- “[n]either the Partners nor the Partnership shall have any claim or entitlement to clients, cases or matters ongoing at the time of the dissolution of the Partnership other than the entitlement for collection of amounts due for work performed by the Partners and other Partnership personnel prior to their departure from the Partnership. The provisions of this [section] are intended to expressly waive, opt out of and be in lieu of any rights any Partner of the Partnership may have to “unfinished business” of the Partnership, as the term is defined in Jewel v. Boxer, 156 Cal.App.3d 171 [203 Cal.Rptr. 13] (Cal.App. 1 Dist.1984), or as otherwise might be provided in the absence of this provision through the interpretation of the [California Uniform Partnership Act of 1994, as amended].”
- From the perspective of these courts, the former partnership has been dissolved, accounts among partners have been settled, and the rights of creditors attach to the new partnership. There is nothing left of the former partnership to be concerned about. This seems sensible. Nevertheless, the more usual use of the phrase “winding up” contemplates liquidation of debts and it will be so used in the remainder of these materials.
- UPA addresses this concern in its §§ 17 and 41, providing for continuity of obligation to creditors when there is some continuity of partners in the new partnership. The underlying principle is that all creditors of the business should have equal rights in the assets of the business, regardless of the time they became creditors and of the exact combination of persons then owning the business. This right against the assets of the new partnership ends when the new partnership has no partners in common with the partnership incurring the obligation. UPA § 41(4) (by necessary implication).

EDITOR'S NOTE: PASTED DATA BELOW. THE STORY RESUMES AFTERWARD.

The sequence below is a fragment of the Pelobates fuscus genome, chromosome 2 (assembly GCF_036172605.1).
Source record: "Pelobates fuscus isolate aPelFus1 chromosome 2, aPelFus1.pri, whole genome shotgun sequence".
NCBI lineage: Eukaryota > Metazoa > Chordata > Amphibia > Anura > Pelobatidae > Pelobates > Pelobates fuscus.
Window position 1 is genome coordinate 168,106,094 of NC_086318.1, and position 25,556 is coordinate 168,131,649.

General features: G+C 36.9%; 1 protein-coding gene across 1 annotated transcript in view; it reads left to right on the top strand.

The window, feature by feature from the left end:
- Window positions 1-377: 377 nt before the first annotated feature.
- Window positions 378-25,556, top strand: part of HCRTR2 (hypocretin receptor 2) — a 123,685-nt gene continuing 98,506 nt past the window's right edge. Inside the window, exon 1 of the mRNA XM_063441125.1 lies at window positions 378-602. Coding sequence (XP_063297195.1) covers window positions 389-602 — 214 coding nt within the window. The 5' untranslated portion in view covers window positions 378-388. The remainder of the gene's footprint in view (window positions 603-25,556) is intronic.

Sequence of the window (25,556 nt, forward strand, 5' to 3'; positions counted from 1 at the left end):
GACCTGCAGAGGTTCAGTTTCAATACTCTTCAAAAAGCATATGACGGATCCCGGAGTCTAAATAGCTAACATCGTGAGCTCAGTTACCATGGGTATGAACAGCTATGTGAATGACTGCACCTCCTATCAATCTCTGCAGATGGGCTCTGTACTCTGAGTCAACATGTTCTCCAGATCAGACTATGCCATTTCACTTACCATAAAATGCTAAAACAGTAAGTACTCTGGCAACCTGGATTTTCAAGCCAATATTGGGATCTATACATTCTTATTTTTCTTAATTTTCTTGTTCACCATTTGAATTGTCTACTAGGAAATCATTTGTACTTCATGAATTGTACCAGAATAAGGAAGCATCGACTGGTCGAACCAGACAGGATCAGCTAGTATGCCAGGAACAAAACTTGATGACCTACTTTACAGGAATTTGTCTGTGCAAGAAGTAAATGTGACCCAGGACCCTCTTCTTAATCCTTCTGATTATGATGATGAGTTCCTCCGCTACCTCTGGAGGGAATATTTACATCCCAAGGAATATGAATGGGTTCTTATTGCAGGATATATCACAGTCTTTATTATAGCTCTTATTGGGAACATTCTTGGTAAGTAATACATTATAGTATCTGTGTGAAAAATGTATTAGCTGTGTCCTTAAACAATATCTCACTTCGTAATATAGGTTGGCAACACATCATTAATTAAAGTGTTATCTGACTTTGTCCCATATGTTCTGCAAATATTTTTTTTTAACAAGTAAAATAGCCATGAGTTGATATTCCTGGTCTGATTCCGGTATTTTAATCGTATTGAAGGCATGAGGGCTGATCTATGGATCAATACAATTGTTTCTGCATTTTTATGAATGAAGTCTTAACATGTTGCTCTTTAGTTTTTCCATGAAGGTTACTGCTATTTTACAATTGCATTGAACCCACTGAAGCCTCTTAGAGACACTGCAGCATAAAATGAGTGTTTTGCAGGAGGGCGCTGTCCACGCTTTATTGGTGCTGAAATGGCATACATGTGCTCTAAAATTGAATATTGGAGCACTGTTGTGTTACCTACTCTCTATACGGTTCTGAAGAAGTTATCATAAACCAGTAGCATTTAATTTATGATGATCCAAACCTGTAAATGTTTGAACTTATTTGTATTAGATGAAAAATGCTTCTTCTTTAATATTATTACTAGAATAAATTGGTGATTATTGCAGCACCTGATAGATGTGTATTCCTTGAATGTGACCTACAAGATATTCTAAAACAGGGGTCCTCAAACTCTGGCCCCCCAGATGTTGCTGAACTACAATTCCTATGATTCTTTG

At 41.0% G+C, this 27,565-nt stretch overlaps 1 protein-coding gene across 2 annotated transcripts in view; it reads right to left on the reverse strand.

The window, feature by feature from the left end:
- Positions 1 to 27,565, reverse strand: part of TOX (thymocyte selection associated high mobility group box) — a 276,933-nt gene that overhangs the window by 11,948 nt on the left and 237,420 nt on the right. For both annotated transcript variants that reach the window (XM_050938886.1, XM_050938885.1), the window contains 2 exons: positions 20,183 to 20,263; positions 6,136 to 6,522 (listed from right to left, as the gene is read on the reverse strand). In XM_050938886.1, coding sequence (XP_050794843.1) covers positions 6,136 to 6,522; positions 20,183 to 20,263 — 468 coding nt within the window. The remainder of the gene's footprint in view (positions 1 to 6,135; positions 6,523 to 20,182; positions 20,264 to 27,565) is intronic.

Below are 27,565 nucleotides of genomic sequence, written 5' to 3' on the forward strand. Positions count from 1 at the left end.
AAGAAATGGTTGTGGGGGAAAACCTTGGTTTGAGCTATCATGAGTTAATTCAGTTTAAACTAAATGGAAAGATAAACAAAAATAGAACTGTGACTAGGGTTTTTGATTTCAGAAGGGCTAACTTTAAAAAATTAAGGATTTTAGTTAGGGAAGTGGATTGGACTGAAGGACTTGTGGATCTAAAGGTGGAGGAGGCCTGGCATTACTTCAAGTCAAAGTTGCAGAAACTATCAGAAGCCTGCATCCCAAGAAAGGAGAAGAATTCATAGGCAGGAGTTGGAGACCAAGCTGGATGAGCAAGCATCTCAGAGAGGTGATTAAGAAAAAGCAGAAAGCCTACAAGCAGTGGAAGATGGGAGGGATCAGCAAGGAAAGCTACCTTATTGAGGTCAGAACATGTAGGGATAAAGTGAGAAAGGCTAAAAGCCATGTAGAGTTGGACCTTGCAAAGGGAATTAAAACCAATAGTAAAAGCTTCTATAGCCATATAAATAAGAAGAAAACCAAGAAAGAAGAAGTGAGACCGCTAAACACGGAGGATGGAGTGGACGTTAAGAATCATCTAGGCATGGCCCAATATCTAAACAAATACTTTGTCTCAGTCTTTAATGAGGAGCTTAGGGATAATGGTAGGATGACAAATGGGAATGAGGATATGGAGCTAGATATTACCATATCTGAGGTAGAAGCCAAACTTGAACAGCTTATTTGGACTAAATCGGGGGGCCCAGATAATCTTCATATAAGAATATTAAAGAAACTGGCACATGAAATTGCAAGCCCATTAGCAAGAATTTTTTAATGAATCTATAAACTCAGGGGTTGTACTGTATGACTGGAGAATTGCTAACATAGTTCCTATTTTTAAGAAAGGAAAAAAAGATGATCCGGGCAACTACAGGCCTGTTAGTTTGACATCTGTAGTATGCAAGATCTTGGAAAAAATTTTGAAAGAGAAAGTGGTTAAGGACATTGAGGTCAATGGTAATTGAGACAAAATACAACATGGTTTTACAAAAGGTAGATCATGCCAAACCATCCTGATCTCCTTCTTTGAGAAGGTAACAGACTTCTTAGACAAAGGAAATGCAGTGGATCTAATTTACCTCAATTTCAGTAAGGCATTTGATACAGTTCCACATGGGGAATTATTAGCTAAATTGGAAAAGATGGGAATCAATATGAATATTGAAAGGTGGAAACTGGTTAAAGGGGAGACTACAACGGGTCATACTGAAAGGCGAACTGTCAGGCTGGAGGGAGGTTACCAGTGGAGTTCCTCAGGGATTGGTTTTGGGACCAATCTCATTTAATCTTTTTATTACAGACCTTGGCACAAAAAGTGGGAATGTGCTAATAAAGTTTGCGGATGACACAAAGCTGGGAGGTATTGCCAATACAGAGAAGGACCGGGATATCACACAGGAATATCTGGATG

- Section 38(2) addresses wrongful dissolution, as noted in the above quotation from . A common use of § 38(2) is when a partnership is for a term and one partner dissolves prior to completion of the term. The dissolution breaches the partnership agreement and undermines the reliance the other partners may have made on the capital contribution and services of the withdrawing partner during the agreed term.
- The title of this chapter draws a distinction between dissociation of a partner and dissolution of a partnership. The concept of “dissociation” was introduced into partnership law by RUPA. It is part of the reformulation of the underlying theory of partnership law by those drafting RUPA, with the goal of stabilizing the partnership form of doing business. Dissociation does not always or even usually result in dissolution of a RUPA partnership. This is a sharp departure from the theory underlying UPA, where any change in the membership of partners results in an automatic dissolution of the partnership, as developed below.
- Open Chapter
Appendix D. Uniform Limited Liability Company Act (1996) 536 results (showing 5 best matches)
- (c) An agreement of conversion must set forth the terms and conditions of the conversion of the interests of partners of a partnership or of a limited partnership, as the case may be, into interests in the converted limited liability company or the cash or other consideration to be paid or delivered as a result of the conversion of the interests of the partners, or a combination thereof.